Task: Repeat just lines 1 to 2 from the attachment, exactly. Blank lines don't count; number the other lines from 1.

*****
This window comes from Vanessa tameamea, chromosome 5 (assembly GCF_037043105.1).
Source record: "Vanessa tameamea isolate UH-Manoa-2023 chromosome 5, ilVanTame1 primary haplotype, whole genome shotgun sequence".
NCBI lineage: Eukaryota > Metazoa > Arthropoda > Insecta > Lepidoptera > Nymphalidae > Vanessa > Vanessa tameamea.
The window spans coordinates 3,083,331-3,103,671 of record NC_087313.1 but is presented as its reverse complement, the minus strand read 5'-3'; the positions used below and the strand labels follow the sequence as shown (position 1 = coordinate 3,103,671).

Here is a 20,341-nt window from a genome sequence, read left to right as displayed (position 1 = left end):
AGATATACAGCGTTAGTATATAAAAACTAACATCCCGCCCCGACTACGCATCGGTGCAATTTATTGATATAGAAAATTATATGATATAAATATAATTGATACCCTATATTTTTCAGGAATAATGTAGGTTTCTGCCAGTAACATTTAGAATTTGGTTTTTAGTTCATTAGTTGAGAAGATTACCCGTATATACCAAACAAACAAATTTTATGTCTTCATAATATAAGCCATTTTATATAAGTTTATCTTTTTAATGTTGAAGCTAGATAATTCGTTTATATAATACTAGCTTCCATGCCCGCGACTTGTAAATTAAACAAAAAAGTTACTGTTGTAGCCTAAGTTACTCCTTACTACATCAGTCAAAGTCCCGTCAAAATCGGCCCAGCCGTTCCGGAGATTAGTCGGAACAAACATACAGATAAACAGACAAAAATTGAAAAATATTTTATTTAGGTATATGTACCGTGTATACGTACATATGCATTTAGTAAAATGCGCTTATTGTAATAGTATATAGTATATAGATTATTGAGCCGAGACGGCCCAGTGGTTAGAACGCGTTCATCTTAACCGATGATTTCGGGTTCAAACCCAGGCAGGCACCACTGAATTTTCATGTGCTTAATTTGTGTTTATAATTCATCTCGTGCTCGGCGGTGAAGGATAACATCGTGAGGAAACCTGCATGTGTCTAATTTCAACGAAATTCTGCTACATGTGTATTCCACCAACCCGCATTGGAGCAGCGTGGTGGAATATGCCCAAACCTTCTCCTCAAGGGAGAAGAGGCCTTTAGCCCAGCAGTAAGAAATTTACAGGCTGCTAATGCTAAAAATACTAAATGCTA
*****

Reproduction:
This window comes from Vanessa tameamea, chromosome 5 (assembly GCF_037043105.1).
Source record: "Vanessa tameamea isolate UH-Manoa-2023 chromosome 5, ilVanTame1 primary haplotype, whole genome shotgun sequence".